A Borscht for Borscht Lovers'
Recipe Type: Main, Side
Serves: Yields a very large stock pot full, which will be enough to feed a small village
Discover the history of borscht soup and the secret to making the perfect pot.
  • 3 lbs soup bones, knuckle bones, neck bones, or breast bones
  • 2-3 lbs of inexpensive roast, shoulder meat, etc, of substitute both bones and meat with a whole duck, chicken or goose, cut into manageable chunks. Skin and bones are a must on the poultry.
  • 1 large onion, with skin or 5-6 dark green portions of leeks, fresh or frozen
  • 1 small garlic head, with skin
  • 1-2 carrots, cleaned, broken in half
  • 2-3 stalks celery, cleaned, broken in half
  • 10-15 peppercorns, crushed
  • salt to taste
  • 3-4 sprigs of fresh thyme (optional)
  • 2 tbsp of olive oil, lard or tallow for sweating vegetables
  • 2 large beet roots, leaves and stems removed, thoroughly cleaned
  • 2 carrots, thoroughly cleaned
  • [your root vegetable here, if desire, see suggestions above], thoroughly cleaned
  • 2-3 stalks of celery, Chinese celery, or ½ celeriac root, cleaned
  • 1 large onion, peeled
  • 1 large bell pepper, cored and seeded
  • 1 large green pepper, cored and seeded
  • 2-3 large potatoes, peeled
  • 1 small to medium cabbage head, cored
  • 1 small can of tomato paste, or 1 14 oz can of diced tomatoes with juice, or 3-4 large Roma tomatoes, diced
  • 4-5 cloves of garlic, minced
  • salt, fresh ground pepper to taste, a dash of Paprika or cayenne pepper, up to you
  • juice of 1 lemon
  • 2 large handfuls of fresh chopped herbs or your choosing.
Method (Vegetarians can skip over to step 9 and use vegetable stock or water):
  1. Combine meat bones and chunks of uncooked meat in a large stock pot with at least 12 cups of cold water. Water should cover all the meat and vegetables completely.
  2. Bring water to a boil, reduce heat immediately to very low.
  3. Skim the surface of the water with a skimmer, removing all gray foam and impurities.
  4. Add the vegetables and seasoning all at once.
  5. Let the stock slow simmer, uncovered, for at least 2 hours, or until meat is very tender. For best results, I would remove the meat when it’s fully cooked, and continue simmering the bones for another 2-3 hours, to make the stock heartier and stronger.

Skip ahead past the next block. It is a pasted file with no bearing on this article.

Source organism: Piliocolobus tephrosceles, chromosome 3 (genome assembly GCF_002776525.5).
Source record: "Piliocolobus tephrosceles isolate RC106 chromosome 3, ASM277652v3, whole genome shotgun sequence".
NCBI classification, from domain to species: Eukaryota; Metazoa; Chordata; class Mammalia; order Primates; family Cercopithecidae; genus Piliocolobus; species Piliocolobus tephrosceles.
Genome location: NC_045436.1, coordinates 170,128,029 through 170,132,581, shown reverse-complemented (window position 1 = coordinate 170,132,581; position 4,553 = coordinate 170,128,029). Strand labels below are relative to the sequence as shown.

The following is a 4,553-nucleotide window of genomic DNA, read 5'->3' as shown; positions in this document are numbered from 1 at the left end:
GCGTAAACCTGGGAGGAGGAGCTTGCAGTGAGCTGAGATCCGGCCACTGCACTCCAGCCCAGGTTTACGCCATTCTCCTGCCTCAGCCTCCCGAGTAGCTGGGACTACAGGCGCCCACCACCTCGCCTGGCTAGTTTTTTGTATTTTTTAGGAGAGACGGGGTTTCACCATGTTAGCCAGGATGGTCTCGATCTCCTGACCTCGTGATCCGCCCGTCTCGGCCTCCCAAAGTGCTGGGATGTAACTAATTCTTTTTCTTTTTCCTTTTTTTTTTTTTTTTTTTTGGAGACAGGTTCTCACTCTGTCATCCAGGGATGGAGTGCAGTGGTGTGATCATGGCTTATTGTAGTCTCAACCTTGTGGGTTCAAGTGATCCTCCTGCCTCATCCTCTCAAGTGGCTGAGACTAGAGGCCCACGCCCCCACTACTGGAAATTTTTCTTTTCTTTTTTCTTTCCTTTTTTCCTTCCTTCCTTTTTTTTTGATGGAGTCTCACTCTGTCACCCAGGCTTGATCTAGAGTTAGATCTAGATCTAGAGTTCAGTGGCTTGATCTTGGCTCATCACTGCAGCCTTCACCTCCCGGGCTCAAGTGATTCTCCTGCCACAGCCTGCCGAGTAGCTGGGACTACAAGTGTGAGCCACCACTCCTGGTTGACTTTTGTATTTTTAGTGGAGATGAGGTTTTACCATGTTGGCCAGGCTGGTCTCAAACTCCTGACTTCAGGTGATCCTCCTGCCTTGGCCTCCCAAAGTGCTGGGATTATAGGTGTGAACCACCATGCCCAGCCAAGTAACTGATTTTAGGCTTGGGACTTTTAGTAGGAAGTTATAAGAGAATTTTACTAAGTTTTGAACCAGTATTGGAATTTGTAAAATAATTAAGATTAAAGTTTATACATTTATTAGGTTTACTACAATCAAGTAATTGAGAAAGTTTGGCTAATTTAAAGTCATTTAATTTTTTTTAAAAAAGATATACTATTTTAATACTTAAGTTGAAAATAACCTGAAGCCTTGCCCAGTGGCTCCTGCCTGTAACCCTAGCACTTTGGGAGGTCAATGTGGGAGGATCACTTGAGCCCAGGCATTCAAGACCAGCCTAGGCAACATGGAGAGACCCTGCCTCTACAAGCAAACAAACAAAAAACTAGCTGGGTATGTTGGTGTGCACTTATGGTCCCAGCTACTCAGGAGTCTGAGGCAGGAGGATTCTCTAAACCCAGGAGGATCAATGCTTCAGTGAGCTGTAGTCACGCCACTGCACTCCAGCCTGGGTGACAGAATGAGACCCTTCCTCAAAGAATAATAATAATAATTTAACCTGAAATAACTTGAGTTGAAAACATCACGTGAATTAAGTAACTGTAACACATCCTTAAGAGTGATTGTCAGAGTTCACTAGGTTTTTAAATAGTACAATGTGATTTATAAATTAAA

6. Remove meat from the soup bones. Discard the bones and vegetables. Cut cooked meat into bite size chunks. Reserve the meat until needed.
  7. Strain the stock. Mesh strainer is usually enough to produce good looking stock, but you can use cheese cloth, if you like it completely transparent. Reserve the stock until needed.
  8. Rinse the stock pot out completely of all impurities.
  9. Chop onions finely, celery stalks medium, and all the root vegetables in a shape of thin french fries. Cut bell peppers in half, and slice crosswise into strips. Cube potatoes. Cut cabbage head into quarters, remove cores and slice each quarter crosswise thinly.
  10. Return the stock pot on the stove, bring the heat up to medium low and add the vegetable cooking fat of your choice.
  11. Add chopped onions, carrots, celery, root vegetables at once and let them sweat in the pot for 4-5 minutes, stirring or shaking occasionally.
  12. Add chopped bell peppers if using at this point. Sweat for another minute or so.
  13. Add cubed potatoes
  14. Pour hot stock over vegetables. If there is not enough stock to cover the vegetables, add water.
  15. Bring soup to a boil and reduce heat to medium/low yet again. Stir once and cook for 15 minutes.
  16. Add shredded cabbage. Bring to a boil once again, and cook until cabbage is translucent, but still somewhat crunchy.
  17. Add the reserved meat chunks and stir the soup to distribute meat evenly. Naturally, vegetarians will omit this step.
  18. Add minced garlic, tomatoes or tomato paste and lemon juice. Stir very thoroughly, until tomato paste distributes evenly.
  19. Season to taste, adjusting salt if necessary. Sometimes onions and roots are just not sweet enough naturally, in which case, I add 1-2 tbsp of sugar to brighten the flavor. Final flavor profile should be lightly sweet and lightly tangy with mild garlic flavor.
  20. Finally, add almost all of the fresh herbs, reserving a few pinches for garnishing the bowls.
  21. Serve borscht piping hot, with a dollop of sour cream added to each bowl. Sprinkle with reserved fresh herbs.
Recipe by Honest Cooking at https://honestcooking.com/borscht-borscht-lovers/